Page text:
Since Mike was really opposed to it being a double, I had to battle with him about it. (chuckles) At first I wasn’t sure, because I didn’t want to push for something that maybe shouldn’t happen, but when we were 45 minutes into it, we’d only really scratched the surface of the story. There’s so much going on — the guy meets so many characters and does so many things. And I had already mapped out “The Man in the Iron Cage,” “Sloth,” and some of the cooler stuff that happens on the second disc, but Mike just wasn’t into it.

That’s why, when we finished on a Thursday, it was so amazing that he gathered us all around and said, “Guys, I think we’ve just made the album of our careers.” Mike must have listened all the way through it on that Wednesday night or something, and then had a moment, or some kind of experience, because it was such a drastic change.

Mettler: We’ve spoken about 5.1 in the past. Have you thought about doing a surround sound mix for this album at all?

Morse: We haven’t discussed it yet. It was enough just to get a vinyl version together and the special edition with the making-of DVD finished. But I do think surround sound mixes are very cool, so we’ll have to see about that.

The funny thing is, Rich Mouser is so painstaking, and he was always revising and making it better. We were supposed to have delivered the finals to the manufacturers when we were shooting the videos at his house back in September, and it was like I had “caught” him, because he was still doing revisions to the audio!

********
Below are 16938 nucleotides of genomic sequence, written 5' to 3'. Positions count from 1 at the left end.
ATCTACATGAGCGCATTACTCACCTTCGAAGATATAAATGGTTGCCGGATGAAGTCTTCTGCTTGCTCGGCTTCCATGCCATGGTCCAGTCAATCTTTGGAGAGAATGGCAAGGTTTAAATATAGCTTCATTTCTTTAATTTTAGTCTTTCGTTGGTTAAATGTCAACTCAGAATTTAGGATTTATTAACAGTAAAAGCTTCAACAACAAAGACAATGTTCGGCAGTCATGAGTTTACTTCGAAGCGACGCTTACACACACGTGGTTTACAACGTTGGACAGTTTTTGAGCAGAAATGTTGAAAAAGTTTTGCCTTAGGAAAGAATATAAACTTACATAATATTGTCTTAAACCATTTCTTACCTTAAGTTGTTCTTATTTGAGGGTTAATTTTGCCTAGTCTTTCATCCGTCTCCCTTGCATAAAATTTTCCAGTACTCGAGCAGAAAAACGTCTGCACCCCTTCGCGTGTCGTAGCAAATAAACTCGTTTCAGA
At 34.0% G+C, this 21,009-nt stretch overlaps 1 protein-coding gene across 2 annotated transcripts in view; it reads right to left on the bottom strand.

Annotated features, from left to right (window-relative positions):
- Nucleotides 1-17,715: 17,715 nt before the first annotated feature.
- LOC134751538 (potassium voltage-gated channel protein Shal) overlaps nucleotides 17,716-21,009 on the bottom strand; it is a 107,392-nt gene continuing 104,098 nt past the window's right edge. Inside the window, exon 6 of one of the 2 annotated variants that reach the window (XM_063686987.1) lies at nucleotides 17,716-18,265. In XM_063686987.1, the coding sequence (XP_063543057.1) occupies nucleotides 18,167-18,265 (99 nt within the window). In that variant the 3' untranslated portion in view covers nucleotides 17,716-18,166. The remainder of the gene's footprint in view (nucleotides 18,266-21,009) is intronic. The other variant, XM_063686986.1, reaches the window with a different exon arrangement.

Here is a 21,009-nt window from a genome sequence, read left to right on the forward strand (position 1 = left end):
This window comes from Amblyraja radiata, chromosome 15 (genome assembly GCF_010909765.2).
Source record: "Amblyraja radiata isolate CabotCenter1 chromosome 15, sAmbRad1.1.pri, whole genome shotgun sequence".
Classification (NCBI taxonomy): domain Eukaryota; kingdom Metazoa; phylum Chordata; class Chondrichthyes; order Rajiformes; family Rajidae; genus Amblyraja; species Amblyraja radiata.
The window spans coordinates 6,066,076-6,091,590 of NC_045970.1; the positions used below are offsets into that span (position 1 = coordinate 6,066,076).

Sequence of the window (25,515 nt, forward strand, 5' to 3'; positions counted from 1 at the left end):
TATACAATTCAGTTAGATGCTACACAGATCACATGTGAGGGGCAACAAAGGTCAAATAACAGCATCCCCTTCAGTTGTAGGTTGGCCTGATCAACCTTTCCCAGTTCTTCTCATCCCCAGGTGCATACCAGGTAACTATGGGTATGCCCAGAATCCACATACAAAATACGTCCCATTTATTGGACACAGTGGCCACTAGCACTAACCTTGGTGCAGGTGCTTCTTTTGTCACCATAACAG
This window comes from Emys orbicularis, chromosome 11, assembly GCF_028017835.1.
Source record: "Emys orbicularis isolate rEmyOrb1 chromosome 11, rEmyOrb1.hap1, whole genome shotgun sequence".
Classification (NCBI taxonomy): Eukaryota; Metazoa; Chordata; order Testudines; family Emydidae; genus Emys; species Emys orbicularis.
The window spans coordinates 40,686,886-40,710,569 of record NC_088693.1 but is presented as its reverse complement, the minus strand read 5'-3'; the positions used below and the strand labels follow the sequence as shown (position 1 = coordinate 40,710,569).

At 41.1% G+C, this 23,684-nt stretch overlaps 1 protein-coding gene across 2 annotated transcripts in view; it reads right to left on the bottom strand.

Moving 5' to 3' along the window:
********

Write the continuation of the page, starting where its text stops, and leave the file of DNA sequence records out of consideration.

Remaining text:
He was talking about taking out a guitar solo, and I was like, “Whaaat?” “Well, Bill [Hubauer, keyboardist] kind of likes it better without it. . .” And I had to be like, “You guys — no. We’ve delivered it already. We have to say goodbye to this thing.”

Mettler: On the technical side, was this album cut at 96kHz/24-bit?

Morse: We did it at 48/24. We didn’t do it in 96.

Mettler: Well, 24-bit is really the crux of the matter anyway. On a different note, you’ve said you barely got 80 pages into the book [i.e., Pilgrim’s Progress] as the story unfolds here on the album.

Morse: And we didn’t even cover all the stuff that’s in those 80 pages! On every page, practically, he meets another character. There’s just tons of material there, but I feel like this album came out just as it should. There were some challenges along the way. Writing it was a challenge, for example.

But once we passed over that hump and we made the decision that we’re going to explore this thing on two discs, it kind of just wrote itself. That was on a Tuesday morning, and I think Mike was done tracking his drums on Thursday night. It just kind of flowed out. It was amazing.

Mettler: What’s interesting to me is, I don’t think it’s an overly long album. While the CD age maybe caused some artists to not edit themselves as well as they used to, 100 minutes or so of music on two discs seems exactly right for the story you’re telling here. And, I might add, you made just the right disc break after “Breath of Angels” at the end of Disc 1.

Morse: That’s so great to hear, man. We were on an adventure of discovery when we were writing this album, and it’s great to hear other people like yourself say, “That sounds really natural.” Like any kind of album or a movie, if you notice that it’s long, then it hasn’t done its job.

Mettler: It’s also an album of many layers, and one where the sequencing is absolutely critical to the story.